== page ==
|National Assembly Speaker Park Byeong-seug, center, poses with Rep. Kweon Seong-dong, left, floor leader of the main opposition conservative People Power Party and Rep. Park Hong-keun, right, floor leader of the ruling liberal Democratic Party of Korea, ahead of a meeting to discuss the ruling party's prosecutorial reform bills at the National Assembly on Seoul's Yeouido, Wednesday. Joint Press Corps|
By Jung Da-min
The main opposition conservative People Power Party (PPP) vowed to continue fighting in order to frustrate the ruling Democratic Party of Korea(DPK)'s push to pass the controversial prosecutorial bill, with the clock ticking for the vote in the National Assembly. On Wednesday, the PPP warned of the use of a filibuster to prevent the passage of the bill.
The floor leaders of the two parties sat down in a meeting arranged by National Assembly Speaker Park Byeong-seug in hopes of narrowing their differences.
The DPK aims to pass the reform bill at the plenary session of the National Assembly before the last Cabinet meeting of the outgoing Moon Jae-in government, slated for May 3. The PPP, however, is strongly opposing the DPK's move, while trying to stop or at least delay the passage of the bill, so that the soon to be president, Yoon Suk-yeol, who will take office on May 10, will be able to exercise his veto against it.
Wednesday's meeting between floor leaders, Rep. Park Hong-keun of the DPK and Rep. Kweon Seong-dong of the PPP, did not yield any progress, as the two sides continue to disagree.
Earlier in the day, Kweon started a sit-in protest in front of the plenary chamber together with other PPP lawmakers. "We have started a sit-in protest to let people know that the reform bills the DPK is trying to push ahead with, are unjust and harmful to the people," Kweon said. "If DPK heavyweights were confident about themselves, in that they are without any corruption allegations, they would not push for the prosecutorial reform bills when facing strong opposition from people."
DPK floor leader Park blamed Kweon for breaking their earlier agreement over Speaker Park's compromise made last Friday. "It is an unprecedented case that the PPP broke the agreement it signed in front of the people," Park said. "I make it clear that there will be no more dialogue nor compromise if PPP floor leader Kweon doesn't apologize to the people and vow to implement the compromise version."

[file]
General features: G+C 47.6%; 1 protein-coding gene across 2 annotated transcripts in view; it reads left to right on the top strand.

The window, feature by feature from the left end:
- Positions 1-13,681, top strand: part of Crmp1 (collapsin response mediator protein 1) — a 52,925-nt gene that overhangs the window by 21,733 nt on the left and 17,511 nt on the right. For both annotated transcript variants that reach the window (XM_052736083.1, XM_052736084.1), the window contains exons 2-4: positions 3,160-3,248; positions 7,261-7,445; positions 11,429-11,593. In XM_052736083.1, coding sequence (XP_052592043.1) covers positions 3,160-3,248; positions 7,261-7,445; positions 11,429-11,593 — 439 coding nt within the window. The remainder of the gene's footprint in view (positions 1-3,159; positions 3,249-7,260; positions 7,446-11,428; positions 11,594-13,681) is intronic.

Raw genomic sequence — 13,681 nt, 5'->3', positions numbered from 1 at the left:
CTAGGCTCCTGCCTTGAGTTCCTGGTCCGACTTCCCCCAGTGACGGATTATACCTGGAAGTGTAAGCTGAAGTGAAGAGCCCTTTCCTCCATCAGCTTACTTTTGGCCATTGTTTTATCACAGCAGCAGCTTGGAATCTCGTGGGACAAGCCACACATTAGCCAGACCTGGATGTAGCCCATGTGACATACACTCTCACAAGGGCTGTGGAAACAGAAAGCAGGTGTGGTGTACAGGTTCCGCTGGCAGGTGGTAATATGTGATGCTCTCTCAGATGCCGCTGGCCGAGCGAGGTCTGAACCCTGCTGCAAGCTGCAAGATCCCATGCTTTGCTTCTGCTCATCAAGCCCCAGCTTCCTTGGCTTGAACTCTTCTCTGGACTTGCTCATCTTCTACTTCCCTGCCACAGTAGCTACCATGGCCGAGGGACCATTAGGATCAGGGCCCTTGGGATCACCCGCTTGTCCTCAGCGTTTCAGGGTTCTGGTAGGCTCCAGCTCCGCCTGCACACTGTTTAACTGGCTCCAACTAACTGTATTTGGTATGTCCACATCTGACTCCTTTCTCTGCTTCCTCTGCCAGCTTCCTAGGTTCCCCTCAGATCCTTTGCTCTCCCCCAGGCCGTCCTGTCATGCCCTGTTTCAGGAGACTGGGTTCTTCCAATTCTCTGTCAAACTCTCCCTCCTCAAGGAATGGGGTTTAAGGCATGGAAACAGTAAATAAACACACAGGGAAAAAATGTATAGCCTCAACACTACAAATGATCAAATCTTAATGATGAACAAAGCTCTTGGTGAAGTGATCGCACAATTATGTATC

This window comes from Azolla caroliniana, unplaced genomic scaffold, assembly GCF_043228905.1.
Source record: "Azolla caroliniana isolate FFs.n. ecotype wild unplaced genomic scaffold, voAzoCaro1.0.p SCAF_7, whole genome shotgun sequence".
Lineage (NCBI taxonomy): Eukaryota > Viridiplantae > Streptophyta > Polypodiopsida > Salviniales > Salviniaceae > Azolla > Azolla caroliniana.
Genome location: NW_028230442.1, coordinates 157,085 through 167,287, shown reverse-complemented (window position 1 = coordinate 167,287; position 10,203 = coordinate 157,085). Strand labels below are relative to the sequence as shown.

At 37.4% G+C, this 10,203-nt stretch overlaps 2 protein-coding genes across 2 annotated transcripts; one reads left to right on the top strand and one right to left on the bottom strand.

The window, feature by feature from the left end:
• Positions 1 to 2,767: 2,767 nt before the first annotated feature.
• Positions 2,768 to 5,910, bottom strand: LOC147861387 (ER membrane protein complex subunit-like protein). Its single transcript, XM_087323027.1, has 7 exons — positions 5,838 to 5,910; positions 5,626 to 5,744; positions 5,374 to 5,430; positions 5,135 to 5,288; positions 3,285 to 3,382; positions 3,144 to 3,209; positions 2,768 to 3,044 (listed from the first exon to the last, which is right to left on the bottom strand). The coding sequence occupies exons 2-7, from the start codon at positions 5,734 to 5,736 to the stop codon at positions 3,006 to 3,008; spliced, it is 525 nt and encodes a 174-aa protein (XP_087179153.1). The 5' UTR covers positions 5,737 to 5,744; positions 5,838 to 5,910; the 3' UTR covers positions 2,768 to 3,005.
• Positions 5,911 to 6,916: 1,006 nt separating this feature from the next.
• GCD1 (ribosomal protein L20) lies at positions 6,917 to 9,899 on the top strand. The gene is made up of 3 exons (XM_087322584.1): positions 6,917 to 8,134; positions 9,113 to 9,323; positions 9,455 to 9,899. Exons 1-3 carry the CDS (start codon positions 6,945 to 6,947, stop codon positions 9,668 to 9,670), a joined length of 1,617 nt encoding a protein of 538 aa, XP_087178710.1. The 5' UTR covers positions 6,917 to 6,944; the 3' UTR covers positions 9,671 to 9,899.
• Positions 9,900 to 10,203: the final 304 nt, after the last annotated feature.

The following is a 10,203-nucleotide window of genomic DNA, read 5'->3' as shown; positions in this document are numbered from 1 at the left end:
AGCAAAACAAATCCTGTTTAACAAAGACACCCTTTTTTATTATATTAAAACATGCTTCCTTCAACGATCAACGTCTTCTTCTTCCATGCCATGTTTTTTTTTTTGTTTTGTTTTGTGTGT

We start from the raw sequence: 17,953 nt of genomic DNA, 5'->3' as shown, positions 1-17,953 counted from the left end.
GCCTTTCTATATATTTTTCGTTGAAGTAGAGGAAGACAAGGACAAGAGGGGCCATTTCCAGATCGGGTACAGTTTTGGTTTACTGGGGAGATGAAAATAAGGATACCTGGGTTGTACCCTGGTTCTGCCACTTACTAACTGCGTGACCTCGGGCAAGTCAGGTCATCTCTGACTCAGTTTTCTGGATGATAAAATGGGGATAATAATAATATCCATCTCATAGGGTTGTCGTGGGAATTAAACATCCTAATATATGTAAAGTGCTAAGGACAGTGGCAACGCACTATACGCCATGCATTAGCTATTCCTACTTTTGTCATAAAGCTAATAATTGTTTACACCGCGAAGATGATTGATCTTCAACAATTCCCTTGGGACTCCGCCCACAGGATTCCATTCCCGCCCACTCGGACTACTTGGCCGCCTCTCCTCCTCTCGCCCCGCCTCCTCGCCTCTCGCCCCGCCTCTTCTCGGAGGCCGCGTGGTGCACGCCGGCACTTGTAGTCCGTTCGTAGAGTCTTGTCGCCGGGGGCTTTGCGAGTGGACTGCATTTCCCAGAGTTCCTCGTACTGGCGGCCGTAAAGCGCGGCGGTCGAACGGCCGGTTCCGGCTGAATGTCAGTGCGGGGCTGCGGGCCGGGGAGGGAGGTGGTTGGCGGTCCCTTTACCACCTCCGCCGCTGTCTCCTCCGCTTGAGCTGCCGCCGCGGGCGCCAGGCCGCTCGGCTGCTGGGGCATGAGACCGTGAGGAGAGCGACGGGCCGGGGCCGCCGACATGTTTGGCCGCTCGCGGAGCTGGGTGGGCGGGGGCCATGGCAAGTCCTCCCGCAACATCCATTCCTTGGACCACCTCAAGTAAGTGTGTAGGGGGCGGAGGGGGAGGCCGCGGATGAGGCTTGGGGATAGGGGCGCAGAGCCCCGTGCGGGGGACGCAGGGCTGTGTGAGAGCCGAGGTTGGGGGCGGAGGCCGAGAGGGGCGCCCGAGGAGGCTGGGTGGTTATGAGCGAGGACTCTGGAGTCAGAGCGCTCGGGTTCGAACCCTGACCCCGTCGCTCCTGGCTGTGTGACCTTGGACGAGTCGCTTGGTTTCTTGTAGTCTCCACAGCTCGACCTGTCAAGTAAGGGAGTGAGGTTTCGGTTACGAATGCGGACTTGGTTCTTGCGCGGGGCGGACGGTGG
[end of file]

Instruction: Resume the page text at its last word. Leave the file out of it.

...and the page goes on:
The floor leaders' meeting came less than a week after they had initially signed a compromise version of the bill proposed by Speaker Park, last Friday. But the PPP side broke the agreement just three days later after receiving strong objections from within and outside of their party.
According to the compromise version of the reform bill, the prosecution will have the power to investigate crimes related to the economy and corruption only, while the police will investigate other crimes. Currently, the prosecution has the power to investigate crimes in six categories including corruption, the economy, public officials, elections, defense industry projects and major catastrophes.
As criticism grew over the issue of elections being excluded from prosecutorial investigation, due to the fact that it would give certain unfair privileges to the political class, the DPK decided on Tuesday to accept another proposal by the minor opposition liberal Justice Party to maintain the category until the end of this year. However, the liberal bloc, which has been pushing for prosecutorial reform over the past five years under the Moon government, is aiming to ultimately remove the prosecution's investigative powers.
The DPK unilaterally passed two related bills at the Legislation and Judiciary Committee early on Wednesday morning, as the committee meeting which was held Wednesday continued past midnight, with PPP members staging rallies to protest the bills.